In today’s marketplace, companies from Disney to Hooters are increasingly integrating their image into the service that they provide. This has come to be known as “branded service.” The human wearing the trade dress merges with the brand image. When a company chooses this strategy to differentiate itself from its competitors in the marketplace, it will often incorporate some intellectual property, and the result then necessarily influences hiring decisions. If a business decides not to hire a prospective employee because she does not fit the company’s image, and that decision is challenged under the antidiscrimination laws, to what extent should intellectual property (IP) serve as a defense for the company’s employee selection? This question has never before been addressed in the literature, and as it currently stands, employment discrimination law does not consider IP in any capacity. Accordingly, this paper is the first to examine bridging the worlds of employment discrimination law and intellectual property law. It suggests including considerations of IP in the employment discrimination jurisprudence. The proposed mechanism for integrating these two areas is through an “IP Defense” which would require an employer defending an employment discrimination case on the basis of IP to establish that (1) it owns IP rights, (2) there is a relationship between the IP and the business practice that resulted in the employee selection decision, (3) the job description is tied to the IP, and (4) there is a direct financial correlation between the IP and the company’s business success. It requires balancing, on a case by case basis, IP rights and antidiscrimination policies, through the existing employment discrimination framework of Title VII.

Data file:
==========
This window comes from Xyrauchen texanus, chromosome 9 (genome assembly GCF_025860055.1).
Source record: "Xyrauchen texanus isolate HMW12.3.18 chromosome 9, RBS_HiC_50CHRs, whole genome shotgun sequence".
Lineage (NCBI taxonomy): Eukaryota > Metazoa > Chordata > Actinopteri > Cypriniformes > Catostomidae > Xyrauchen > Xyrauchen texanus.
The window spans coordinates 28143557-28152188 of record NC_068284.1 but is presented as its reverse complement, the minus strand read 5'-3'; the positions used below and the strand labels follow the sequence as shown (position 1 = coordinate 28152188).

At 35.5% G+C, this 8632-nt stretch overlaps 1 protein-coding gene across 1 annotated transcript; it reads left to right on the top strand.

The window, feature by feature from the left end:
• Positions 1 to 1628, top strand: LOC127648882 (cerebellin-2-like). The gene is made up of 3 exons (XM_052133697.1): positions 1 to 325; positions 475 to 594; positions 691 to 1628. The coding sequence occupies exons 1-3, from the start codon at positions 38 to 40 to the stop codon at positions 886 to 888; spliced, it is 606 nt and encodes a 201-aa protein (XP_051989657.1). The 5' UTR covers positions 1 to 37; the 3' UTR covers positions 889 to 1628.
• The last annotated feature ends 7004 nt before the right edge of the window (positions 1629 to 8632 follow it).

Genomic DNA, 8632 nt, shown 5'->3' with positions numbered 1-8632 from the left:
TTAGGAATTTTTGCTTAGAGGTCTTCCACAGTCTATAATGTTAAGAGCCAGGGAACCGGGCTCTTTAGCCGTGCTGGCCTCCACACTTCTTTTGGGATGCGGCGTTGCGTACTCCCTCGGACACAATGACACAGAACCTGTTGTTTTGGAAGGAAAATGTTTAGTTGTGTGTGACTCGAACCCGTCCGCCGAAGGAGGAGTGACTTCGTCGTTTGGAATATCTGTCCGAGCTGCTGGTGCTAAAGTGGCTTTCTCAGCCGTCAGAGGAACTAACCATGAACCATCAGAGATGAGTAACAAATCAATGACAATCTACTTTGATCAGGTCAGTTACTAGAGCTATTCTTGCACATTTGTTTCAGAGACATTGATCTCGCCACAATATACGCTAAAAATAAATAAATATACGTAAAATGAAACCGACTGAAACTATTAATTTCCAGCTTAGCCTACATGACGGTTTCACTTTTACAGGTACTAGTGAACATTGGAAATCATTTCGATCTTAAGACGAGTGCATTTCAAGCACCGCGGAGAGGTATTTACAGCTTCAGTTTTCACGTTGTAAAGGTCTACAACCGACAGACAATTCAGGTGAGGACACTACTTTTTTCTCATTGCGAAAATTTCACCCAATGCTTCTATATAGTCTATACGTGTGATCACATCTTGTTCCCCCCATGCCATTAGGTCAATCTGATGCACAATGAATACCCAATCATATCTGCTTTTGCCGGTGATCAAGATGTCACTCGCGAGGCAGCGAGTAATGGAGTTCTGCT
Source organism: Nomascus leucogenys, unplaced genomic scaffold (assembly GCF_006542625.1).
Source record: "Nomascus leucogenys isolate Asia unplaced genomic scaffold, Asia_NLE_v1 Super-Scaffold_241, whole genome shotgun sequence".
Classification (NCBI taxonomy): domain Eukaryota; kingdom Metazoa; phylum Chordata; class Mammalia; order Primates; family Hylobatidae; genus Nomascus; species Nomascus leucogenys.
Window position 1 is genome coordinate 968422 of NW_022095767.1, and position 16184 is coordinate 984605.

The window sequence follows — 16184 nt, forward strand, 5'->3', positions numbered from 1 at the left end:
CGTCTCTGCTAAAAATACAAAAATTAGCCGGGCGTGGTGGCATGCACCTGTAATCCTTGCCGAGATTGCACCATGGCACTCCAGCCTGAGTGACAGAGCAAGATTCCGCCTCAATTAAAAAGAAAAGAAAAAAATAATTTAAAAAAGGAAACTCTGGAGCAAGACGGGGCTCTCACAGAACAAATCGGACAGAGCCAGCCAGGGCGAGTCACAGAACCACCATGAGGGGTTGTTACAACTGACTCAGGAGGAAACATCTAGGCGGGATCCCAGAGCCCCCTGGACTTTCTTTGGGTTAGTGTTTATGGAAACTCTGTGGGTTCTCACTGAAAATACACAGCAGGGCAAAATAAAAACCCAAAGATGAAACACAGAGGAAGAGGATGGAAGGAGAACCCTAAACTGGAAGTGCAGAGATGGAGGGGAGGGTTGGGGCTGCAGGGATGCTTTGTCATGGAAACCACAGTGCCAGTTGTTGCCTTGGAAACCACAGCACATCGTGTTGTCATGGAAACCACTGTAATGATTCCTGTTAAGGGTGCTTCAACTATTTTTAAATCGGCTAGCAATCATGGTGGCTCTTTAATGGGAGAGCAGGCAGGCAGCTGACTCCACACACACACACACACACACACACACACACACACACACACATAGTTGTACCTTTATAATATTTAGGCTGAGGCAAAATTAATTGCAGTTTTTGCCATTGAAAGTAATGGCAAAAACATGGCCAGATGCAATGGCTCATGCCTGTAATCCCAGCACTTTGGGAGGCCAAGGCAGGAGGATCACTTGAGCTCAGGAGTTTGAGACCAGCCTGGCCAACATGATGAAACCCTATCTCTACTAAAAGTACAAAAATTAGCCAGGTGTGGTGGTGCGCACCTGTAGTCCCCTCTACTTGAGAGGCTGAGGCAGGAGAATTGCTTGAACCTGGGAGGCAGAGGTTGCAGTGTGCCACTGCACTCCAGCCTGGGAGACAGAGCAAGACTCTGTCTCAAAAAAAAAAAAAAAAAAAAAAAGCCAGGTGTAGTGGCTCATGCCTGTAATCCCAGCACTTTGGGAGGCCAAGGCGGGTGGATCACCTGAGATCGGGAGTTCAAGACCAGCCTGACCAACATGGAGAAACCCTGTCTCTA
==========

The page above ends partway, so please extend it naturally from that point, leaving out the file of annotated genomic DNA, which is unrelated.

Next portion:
Elizabeth A. Rowe, Intellectual Property and Employee Selection, 48 Wake Forest Law Review, 25 (2013).